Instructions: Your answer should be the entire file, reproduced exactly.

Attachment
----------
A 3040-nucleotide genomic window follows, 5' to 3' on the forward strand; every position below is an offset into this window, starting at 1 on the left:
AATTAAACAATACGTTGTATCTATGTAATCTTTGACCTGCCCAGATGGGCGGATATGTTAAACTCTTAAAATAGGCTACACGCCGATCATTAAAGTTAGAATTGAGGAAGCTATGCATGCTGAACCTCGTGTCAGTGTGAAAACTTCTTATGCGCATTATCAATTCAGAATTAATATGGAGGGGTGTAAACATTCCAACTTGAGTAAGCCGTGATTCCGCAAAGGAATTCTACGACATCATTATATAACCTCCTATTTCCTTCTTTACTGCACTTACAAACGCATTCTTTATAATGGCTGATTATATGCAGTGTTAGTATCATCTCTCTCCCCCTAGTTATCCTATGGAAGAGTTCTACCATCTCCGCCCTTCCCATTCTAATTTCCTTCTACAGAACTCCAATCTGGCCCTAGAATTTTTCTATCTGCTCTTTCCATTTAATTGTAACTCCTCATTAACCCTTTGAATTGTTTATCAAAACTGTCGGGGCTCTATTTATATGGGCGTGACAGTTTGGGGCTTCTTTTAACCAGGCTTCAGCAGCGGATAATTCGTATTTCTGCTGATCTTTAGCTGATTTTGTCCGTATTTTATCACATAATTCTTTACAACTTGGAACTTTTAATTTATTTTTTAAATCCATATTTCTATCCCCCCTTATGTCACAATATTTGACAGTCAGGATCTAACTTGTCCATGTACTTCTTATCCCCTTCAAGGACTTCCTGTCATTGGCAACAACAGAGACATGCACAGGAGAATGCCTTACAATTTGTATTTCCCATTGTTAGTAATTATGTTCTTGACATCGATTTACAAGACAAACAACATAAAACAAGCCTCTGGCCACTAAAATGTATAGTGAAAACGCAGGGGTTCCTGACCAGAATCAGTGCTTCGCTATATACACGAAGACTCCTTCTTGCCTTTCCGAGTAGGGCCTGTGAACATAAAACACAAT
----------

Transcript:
A 3040-nucleotide genomic window follows, 5' to 3' on the forward strand; every position below is an offset into this window, starting at 1 on the left:
AATTAAACAATACGTTGTATCTATGTAATCTTTGACCTGCCCAGATGGGCGGATATGTTAAACTCTTAAAATAGGCTACACGCCGATCATTAAAGTTAGAATTGAGGAAGCTATGCATGCTGAACCTCGTGTCAGTGTGAAAACTTCTTATGCGCATTATCAATTCAGAATTAATATGGAGGGGTGTAAACATTCCAACTTGAGTAAGCCGTGATTCCGCAAAGGAATTCTACGACATCATTATATAACCTCCTATTTCCTTCTTTACTGCACTTACAAACGCATTCTTTATAATGGCTGATTATATGCAGTGTTAGTATCATCTCTCTCCCCCTAGTTATCCTATGGAAGAGTTCTACCATCTCCGCCCTTCCCATTCTAATTTCCTTCTACAGAACTCCAATCTGGCCCTAGAATTTTTCTATCTGCTCTTTCCATTTAATTGTAACTCCTCATTAACCCTTTGAATTGTTTATCAAAACTGTCGGGGCTCTATTTATATGGGCGTGACAGTTTGGGGCTTCTTTTAACCAGGCTTCAGCAGCGGATAATTCGTATTTCTGCTGATCTTTAGCTGATTTTGTCCGTATTTTATCACATAATTCTTTACAACTTGGAACTTTTAATTTATTTTTTAAATCCATATTTCTATCCCCCCTTATGTCACAATATTTGACAGTCAGGATCTAACTTGTCCATGTACTTCTTATCCCCTTCAAGGACTTCCTGTCATTGGCAACAACAGAGACATGCACAGGAGAATGCCTTACAATTTGTATTTCCCATTGTTAGTAATTATGTTCTTGACATCGATTTACAAGACAAACAACATAAAACAAGCCTCTGGCCACTAAAATGTATAGTGAAAACGCAGGGGTTCCTGACCAGAATCAGTGCTTCGCTATATACACGAAGACTCCTTCTTGCCTTTCCGAGTAGGGCCTGTGAACATAAAACACAAT